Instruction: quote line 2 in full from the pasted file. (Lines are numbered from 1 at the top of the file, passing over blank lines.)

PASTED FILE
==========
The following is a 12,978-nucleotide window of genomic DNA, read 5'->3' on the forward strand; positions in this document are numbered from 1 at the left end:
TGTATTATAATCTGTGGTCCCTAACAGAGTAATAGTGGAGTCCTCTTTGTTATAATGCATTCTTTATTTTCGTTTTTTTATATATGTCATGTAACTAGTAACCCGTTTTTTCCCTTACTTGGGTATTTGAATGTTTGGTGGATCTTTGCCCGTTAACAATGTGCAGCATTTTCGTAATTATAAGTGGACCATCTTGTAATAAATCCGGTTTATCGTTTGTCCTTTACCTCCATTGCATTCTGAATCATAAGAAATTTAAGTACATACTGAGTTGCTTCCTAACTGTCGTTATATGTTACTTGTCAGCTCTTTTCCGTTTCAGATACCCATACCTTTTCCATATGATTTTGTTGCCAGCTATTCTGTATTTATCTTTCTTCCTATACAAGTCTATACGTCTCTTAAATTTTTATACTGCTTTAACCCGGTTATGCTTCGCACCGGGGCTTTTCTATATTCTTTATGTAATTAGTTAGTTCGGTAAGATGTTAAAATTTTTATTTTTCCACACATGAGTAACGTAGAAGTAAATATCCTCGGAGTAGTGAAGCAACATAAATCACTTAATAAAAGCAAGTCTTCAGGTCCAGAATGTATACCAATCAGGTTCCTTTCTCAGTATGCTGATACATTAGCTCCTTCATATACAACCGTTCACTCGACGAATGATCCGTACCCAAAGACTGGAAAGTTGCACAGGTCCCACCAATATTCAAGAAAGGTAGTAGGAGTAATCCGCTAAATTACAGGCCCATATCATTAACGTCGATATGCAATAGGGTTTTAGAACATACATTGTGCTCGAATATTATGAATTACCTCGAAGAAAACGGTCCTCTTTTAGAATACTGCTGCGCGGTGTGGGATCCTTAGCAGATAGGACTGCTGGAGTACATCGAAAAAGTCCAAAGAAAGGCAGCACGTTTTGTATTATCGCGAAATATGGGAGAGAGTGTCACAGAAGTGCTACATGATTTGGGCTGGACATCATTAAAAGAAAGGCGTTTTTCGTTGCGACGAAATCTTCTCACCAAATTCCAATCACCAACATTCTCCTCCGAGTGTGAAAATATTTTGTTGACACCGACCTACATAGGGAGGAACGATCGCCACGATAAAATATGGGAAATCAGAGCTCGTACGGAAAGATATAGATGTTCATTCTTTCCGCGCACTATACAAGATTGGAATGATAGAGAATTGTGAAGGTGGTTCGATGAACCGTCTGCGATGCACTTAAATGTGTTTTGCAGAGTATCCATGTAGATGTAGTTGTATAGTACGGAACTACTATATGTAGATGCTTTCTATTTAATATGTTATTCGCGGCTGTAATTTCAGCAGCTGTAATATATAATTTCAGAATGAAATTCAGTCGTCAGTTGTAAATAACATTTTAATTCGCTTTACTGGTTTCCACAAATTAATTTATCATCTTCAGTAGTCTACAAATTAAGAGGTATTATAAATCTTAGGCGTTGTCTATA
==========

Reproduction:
TGTATTATAATCTGTGGTCCCTAACAGAGTAATAGTGGAGTCCTCTTTGTTATAATGCATTCTTTATTTTCGTTTTTTTATATATGTCATGTAACTAGTAACCCGTTTTTTCCCTTACTTGGGTATTTGAATGTTTGGTGGATCTTTGCCCGTTAACAATGTGCAGCATTTTCGTAATTATAAGTGGACCATCTTGTAATAAATCCGGTTTATCGTTTGTCCTTTACCTCCATTGCATTCTGAATCATAAGAAATTTAAGTACATACTGAGTTGCTTCCTAACTGTCGTTATATGTTACTTGTCAGCTCTTTTCCGTTTCAGATACCCATACCTTTTCCATATGATTTTGTTGCCAGCTATTCTGTATTTATCTTTCTTCCTATACAAGTCTATACGTCTCTTAAATTTTTATACTGCTTTAACCCGGTTATGCTTCGCACCGGGGCTTTTCTATATTCTTTATGTAATTAGTTAGTTCGGTAAGATGTTAAAATTTTTATTTTTCCACACATGAGTAACGTAGAAGTAAATATCCTCGGAGTAGTGAAGCAACATAAATCACTTAATAAAAGCAAGTCTTCAGGTCCAGAATGTATACCAATCAGGTTCCTTTCTCAGTATGCTGATACATTAGCTCCTTCATATACAACCGTTCACTCGACGAATGATCCGTACCCAAAGACTGGAAAGTTGCACAGGTCCCACCAATATTCAAGAAAGGTAGTAGGAGTAATCCGCTAAATTACAGGCCCATATCATTAACGTCGATATGCAATAGGGTTTTAGAACATACATTGTGCTCGAATATTATGAATTACCTCGAAGAAAACGGTCCTCTTTTAGAATACTGCTGCGCGGTGTGGGATCCTTAGCAGATAGGACTGCTGGAGTACATCGAAAAAGTCCAAAGAAAGGCAGCACGTTTTGTATTATCGCGAAATATGGGAGAGAGTGTCACAGAAGTGCTACATGATTTGGGCTGGACATCATTAAAAGAAAGGCGTTTTTCGTTGCGACGAAATCTTCTCACCAAATTCCAATCACCAACATTCTCCTCCGAGTGTGAAAATATTTTGTTGACACCGACCTACATAGGGAGGAACGATCGCCACGATAAAATATGGGAAATCAGAGCTCGTACGGAAAGATATAGATGTTCATTCTTTCCGCGCACTATACAAGATTGGAATGATAGAGAATTGTGAAGGTGGTTCGATGAACCGTCTGCGATGCACTTAAATGTGTTTTGCAGAGTATCCATGTAGATGTAGTTGTATAGTACGGAACTACTATATGTAGATGCTTTCTATTTAATATGTTATTCGCGGCTGTAATTTCAGCAGCTGTAATATATAATTTCAGAATGAAATTCAGTCGTCAGTTGTAAATAACATTTTAATTCGCTTTACTGGTTTCCACAAATTAATTTATCATCTTCAGTAGTCTACAAATTAAGAGGTATTATAAATCTTAGGCGTTGTCTATA